At the moment metrological traceability for mercury measurements is established at the national metrology institutes. There is no standardised procedure that ensures dissemination of the developed metrological traceability in calibration and testing laboratories and in the field. 1st of October 2020 the “19NRM03 SI-Hg” (Metrology for traceable protocols for elemental and oxidised mercury concentrations) project started. SI-Hg is a three-year project (2020-2023) funded under the European Metrology Programme for Innovation and Research (EMPIR) as a part of Euramet (www.si-hg.eu). The goal of the project is the production of metrological traceable protocols for the certification of elemental and oxidized mercury gas generators. Scientifically sound certification protocols in the form of formally accepted documentary standards, are of fundamental importance to guarantee the accuracy and comparability of the mercury measurement results. The certification protocols contribute to establishing a traceability chain from a primary mercury gas standard to measurement data obtained in gas emission sources and in the atmosphere in Europe and globally. Standardisation committee CENTC264/WG8 has already formulated a new work item on the certification protocol to transform the protocols developed in the project into European standards.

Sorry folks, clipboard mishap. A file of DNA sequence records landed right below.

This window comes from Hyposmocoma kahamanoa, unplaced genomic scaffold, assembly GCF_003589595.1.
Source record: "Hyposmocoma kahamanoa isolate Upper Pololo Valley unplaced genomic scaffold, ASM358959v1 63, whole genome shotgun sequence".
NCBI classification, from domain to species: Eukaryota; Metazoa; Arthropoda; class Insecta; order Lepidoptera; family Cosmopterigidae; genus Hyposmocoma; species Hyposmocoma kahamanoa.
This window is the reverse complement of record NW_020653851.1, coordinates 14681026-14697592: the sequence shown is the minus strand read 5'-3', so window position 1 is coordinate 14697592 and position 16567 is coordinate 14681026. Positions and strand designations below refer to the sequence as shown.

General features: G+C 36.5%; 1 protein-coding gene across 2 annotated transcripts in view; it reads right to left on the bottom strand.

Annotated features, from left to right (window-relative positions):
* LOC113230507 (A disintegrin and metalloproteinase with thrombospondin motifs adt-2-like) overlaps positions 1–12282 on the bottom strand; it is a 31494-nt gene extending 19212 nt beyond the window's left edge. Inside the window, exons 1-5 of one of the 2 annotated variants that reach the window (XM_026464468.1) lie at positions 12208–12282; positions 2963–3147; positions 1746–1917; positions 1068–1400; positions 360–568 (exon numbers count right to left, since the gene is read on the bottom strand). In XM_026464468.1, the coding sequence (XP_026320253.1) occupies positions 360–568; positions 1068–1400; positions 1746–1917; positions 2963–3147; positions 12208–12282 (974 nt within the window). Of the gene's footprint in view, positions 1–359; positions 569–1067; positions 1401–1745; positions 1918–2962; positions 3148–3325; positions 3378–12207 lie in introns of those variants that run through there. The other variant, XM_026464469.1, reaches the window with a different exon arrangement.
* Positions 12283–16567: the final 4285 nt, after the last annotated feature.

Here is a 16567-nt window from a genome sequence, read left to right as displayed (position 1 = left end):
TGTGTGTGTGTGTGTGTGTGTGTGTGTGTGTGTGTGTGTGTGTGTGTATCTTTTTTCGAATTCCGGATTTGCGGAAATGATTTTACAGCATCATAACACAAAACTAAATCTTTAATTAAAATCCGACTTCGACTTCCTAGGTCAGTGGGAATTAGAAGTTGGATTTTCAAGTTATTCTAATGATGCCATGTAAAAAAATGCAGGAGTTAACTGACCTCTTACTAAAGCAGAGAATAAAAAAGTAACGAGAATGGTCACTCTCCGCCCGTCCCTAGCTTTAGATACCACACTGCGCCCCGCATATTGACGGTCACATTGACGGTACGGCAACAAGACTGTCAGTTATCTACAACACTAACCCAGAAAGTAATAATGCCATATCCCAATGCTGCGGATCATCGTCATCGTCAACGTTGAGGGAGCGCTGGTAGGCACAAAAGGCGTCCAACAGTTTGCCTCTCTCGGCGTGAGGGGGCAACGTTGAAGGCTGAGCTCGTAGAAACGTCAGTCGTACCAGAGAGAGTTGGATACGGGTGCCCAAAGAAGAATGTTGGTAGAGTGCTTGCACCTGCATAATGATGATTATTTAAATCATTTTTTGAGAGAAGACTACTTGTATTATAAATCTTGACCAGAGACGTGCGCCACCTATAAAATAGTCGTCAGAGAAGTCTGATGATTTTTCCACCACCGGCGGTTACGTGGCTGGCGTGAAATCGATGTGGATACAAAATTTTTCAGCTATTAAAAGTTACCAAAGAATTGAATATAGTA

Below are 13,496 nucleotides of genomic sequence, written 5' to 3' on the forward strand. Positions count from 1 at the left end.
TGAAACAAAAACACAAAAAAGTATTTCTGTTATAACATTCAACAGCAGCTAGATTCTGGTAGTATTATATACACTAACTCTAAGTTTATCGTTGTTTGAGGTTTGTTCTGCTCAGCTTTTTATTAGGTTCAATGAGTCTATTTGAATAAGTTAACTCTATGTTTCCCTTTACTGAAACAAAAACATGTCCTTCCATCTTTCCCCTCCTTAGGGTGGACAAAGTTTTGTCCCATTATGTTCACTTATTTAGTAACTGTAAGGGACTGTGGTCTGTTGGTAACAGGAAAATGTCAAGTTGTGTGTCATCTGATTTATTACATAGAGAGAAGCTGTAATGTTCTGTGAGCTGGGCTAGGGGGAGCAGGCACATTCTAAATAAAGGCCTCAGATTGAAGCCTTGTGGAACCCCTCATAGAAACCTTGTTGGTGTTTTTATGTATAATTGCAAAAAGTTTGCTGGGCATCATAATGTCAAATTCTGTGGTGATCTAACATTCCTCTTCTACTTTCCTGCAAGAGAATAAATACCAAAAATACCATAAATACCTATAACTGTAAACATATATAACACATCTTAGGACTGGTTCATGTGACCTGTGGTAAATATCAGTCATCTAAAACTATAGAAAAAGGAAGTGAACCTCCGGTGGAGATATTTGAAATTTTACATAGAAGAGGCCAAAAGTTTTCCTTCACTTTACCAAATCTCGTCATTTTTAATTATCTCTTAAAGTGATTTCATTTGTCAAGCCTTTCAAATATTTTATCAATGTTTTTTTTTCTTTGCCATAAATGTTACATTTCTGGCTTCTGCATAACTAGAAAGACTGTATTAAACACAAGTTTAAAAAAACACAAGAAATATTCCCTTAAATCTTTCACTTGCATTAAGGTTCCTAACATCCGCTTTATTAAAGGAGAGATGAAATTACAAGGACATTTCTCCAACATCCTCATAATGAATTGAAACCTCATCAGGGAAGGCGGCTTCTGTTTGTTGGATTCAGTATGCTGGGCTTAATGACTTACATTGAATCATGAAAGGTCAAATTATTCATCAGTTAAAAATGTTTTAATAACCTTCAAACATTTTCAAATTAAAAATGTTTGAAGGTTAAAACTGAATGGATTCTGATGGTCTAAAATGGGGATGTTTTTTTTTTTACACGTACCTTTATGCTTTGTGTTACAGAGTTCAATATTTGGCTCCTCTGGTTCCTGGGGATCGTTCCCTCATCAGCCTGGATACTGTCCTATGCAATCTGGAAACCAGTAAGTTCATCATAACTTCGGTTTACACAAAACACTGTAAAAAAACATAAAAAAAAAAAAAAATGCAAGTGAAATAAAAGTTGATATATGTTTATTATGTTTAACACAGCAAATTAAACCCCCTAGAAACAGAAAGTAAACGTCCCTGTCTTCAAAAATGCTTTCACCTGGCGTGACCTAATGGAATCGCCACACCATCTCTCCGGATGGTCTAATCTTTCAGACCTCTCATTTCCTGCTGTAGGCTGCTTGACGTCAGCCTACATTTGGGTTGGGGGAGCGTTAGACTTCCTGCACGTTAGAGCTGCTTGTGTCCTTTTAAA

The projects 16ENV01 MercOx and 19NRM03 SI-Hg have received funding from the EMPIR programme co-financed by the Participating States and from the European Union’s Horizon 2020 research and innovation programme.
1. I. de Krom, W. Bavius, R. Ziel, E. Efremov, D. van Meer, P. van Otterloo, I. van Andel, D. van Osselen, M. Heemskerk, A.M.H. van der Veen, M.A. Dexter, W.T. Corns, H. Ent, Primary mercury gas standard for the calibration of mercury measurements, Measurement, 169 (2021), 108351, Dio: 10.1016/j.measurement.2020.108351 https://doi.org/10.1016/j.measurement.2020.108351
2. I. de Krom, W. Bavius, R. Ziel, E.A. McGhee, R.J.C. Brown, I, Zivkovic, J. Gacnik, V. Fajon, J. Kotnik, M. Horvat, H. Ent, Comparability of calibration strategies for measuring mercury concentrations in gas emission sources and the atmosphere, Atmospheric Measurement Techniques, 14 (2021), 2317, Dio: 10.5194/amt-14-2317-2021 https://doi.org/10.5194/amt-14-2317-2021